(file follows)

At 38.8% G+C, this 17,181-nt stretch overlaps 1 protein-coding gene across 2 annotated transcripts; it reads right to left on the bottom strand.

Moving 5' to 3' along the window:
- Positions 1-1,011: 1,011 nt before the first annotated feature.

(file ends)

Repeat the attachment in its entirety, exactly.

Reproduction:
At 38.8% G+C, this 17,181-nt stretch overlaps 1 protein-coding gene across 2 annotated transcripts; it reads right to left on the bottom strand.

Moving 5' to 3' along the window:
- Positions 1-1,011: 1,011 nt before the first annotated feature.